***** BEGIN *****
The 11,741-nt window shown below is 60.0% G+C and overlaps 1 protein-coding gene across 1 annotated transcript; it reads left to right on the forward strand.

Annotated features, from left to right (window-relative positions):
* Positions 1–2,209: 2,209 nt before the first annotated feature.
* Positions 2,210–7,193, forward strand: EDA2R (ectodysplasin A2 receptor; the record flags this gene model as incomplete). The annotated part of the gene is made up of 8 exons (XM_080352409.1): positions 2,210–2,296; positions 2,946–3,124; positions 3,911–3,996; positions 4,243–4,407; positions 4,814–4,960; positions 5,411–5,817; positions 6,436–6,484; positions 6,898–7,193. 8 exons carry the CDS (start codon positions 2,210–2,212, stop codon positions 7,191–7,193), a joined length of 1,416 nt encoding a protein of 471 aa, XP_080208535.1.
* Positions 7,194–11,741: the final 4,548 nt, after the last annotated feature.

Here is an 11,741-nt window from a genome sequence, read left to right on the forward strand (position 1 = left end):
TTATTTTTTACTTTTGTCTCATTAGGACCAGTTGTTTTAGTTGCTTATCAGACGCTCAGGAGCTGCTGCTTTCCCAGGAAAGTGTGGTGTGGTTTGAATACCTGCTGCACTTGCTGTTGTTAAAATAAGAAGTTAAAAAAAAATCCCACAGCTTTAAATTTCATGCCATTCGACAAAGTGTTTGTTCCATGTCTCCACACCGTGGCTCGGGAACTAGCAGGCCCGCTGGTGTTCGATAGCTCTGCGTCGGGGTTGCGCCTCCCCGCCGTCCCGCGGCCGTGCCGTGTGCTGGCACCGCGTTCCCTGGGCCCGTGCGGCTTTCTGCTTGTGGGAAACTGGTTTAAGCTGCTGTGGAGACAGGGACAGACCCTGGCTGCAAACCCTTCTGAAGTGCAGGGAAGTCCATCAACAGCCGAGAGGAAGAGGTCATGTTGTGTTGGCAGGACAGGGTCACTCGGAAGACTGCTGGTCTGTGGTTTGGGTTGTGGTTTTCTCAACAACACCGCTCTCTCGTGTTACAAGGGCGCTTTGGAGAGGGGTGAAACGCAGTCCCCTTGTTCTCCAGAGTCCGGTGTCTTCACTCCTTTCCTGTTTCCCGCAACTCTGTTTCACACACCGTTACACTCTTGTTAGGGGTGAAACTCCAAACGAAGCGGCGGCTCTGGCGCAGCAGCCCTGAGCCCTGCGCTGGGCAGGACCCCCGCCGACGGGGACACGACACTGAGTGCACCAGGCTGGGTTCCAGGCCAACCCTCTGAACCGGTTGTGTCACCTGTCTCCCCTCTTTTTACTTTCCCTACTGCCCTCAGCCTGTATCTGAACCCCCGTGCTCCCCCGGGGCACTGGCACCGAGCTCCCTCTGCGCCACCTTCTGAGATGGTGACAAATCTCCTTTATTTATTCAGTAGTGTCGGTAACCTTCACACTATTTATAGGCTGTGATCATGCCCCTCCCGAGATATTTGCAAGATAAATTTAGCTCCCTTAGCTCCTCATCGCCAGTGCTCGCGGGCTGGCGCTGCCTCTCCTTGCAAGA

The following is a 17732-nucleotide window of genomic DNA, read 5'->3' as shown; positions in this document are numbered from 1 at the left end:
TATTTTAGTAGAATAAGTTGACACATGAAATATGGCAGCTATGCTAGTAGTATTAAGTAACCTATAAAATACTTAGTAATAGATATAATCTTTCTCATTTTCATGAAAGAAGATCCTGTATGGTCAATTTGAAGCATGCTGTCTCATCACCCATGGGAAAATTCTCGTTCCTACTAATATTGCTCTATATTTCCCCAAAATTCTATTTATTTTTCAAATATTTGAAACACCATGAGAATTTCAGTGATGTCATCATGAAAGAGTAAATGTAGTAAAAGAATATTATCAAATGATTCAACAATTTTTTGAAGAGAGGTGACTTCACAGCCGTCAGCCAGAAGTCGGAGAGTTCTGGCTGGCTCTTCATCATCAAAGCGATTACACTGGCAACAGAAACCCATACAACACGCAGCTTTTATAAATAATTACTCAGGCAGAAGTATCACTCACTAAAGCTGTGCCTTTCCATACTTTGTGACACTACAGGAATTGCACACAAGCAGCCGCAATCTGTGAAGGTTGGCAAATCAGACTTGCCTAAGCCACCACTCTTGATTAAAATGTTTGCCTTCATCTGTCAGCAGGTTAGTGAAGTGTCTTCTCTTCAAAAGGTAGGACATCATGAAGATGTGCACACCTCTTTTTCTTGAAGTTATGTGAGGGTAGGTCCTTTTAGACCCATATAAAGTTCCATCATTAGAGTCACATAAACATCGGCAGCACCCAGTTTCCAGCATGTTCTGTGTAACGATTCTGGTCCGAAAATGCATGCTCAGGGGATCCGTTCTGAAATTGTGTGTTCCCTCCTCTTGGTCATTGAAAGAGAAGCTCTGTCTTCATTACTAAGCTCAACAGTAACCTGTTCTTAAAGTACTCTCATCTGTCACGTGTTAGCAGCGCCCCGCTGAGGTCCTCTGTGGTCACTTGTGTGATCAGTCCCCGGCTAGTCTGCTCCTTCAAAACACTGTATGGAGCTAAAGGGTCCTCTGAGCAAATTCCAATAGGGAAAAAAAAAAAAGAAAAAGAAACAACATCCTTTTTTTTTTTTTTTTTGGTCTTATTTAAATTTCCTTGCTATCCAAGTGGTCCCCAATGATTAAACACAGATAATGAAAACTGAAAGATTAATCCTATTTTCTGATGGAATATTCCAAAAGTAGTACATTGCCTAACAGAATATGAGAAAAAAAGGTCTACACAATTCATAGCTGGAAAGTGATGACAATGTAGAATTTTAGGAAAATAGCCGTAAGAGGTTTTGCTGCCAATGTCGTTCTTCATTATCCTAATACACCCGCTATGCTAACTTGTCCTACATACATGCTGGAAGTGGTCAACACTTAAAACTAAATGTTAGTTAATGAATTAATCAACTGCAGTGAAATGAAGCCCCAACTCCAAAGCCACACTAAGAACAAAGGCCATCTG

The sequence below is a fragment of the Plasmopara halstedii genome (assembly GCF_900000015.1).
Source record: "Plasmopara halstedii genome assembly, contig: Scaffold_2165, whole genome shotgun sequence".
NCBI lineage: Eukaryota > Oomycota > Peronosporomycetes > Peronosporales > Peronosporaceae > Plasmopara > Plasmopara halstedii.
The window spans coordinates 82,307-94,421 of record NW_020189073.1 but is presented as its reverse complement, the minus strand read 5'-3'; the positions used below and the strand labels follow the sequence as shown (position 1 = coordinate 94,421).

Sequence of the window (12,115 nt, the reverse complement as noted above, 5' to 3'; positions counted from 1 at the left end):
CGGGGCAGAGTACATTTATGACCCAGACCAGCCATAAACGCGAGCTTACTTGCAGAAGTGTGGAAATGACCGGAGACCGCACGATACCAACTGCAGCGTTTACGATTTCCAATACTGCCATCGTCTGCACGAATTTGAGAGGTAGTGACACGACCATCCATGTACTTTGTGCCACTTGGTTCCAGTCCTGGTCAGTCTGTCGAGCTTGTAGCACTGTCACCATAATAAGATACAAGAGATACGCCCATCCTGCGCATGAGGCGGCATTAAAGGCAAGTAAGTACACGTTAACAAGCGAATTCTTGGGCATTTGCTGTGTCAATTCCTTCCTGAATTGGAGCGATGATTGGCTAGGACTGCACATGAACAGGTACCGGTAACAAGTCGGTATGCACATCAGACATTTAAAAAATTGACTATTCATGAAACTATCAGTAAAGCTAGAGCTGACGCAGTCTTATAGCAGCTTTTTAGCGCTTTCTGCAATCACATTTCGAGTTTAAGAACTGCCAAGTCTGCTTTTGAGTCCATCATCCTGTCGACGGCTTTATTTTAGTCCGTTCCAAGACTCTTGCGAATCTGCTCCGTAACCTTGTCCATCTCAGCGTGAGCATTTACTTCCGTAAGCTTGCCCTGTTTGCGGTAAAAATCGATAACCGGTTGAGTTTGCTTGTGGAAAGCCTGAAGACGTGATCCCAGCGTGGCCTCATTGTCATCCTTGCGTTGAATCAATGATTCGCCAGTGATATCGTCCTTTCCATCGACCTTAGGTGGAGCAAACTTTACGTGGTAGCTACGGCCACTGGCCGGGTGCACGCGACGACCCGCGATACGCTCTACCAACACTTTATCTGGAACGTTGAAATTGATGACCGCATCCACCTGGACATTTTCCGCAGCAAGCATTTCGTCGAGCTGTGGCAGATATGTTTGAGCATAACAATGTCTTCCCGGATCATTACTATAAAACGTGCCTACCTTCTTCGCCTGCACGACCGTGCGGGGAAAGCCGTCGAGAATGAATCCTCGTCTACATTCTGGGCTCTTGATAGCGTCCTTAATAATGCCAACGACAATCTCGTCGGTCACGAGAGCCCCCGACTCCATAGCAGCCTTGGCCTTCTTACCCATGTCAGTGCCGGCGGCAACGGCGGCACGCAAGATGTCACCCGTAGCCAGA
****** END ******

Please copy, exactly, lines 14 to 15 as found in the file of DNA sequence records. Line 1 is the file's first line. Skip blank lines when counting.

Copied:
Sequence of the window (12,115 nt, the reverse complement as noted above, 5' to 3'; positions counted from 1 at the left end):
CGGGGCAGAGTACATTTATGACCCAGACCAGCCATAAACGCGAGCTTACTTGCAGAAGTGTGGAAATGACCGGAGACCGCACGATACCAACTGCAGCGTTTACGATTTCCAATACTGCCATCGTCTGCACGAATTTGAGAGGTAGTGACACGACCATCCATGTACTTTGTGCCACTTGGTTCCAGTCCTGGTCAGTCTGTCGAGCTTGTAGCACTGTCACCATAATAAGATACAAGAGATACGCCCATCCTGCGCATGAGGCGGCATTAAAGGCAAGTAAGTACACGTTAACAAGCGAATTCTTGGGCATTTGCTGTGTCAATTCCTTCCTGAATTGGAGCGATGATTGGCTAGGACTGCACATGAACAGGTACCGGTAACAAGTCGGTATGCACATCAGACATTTAAAAAATTGACTATTCATGAAACTATCAGTAAAGCTAGAGCTGACGCAGTCTTATAGCAGCTTTTTAGCGCTTTCTGCAATCACATTTCGAGTTTAAGAACTGCCAAGTCTGCTTTTGAGTCCATCATCCTGTCGACGGCTTTATTTTAGTCCGTTCCAAGACTCTTGCGAATCTGCTCCGTAACCTTGTCCATCTCAGCGTGAGCATTTACTTCCGTAAGCTTGCCCTGTTTGCGGTAAAAATCGATAACCGGTTGAGTTTGCTTGTGGAAAGCCTGAAGACGTGATCCCAGCGTGGCCTCATTGTCATCCTTGCGTTGAATCAATGATTCGCCAGTGATATCGTCCTTTCCATCGACCTTAGGTGGAGCAAACTTTACGTGGTAGCTACGGCCACTGGCCGGGTGCACGCGACGACCCGCGATACGCTCTACCAACACTTTATCTGGAACGTTGAAATTGATGACCGCATCCACCTGGACATTTTCCGCAGCAAGCATTTCGTCGAGCTGTGGCAGATATGTTTGAGCATAACAATGTCTTCCCGGATCATTACTATAAAACGTGCCTACCTTCTTCGCCTGCACGACCGTGCGGGGAAAGCCGTCGAGAATGAATCCTCGTCTACATTCTGGGCTCTTGATAGCGTCCTTAATAATGCCAACGACAATCTCGTCGGTCACGAGAGCCCCCGACTCCATAGCAGCCTTGGCCTTCTTACCCATGTCAGTGCCGGCGGCAACGGCGGCACGCAAGATGTCACCCGTAGCCAGA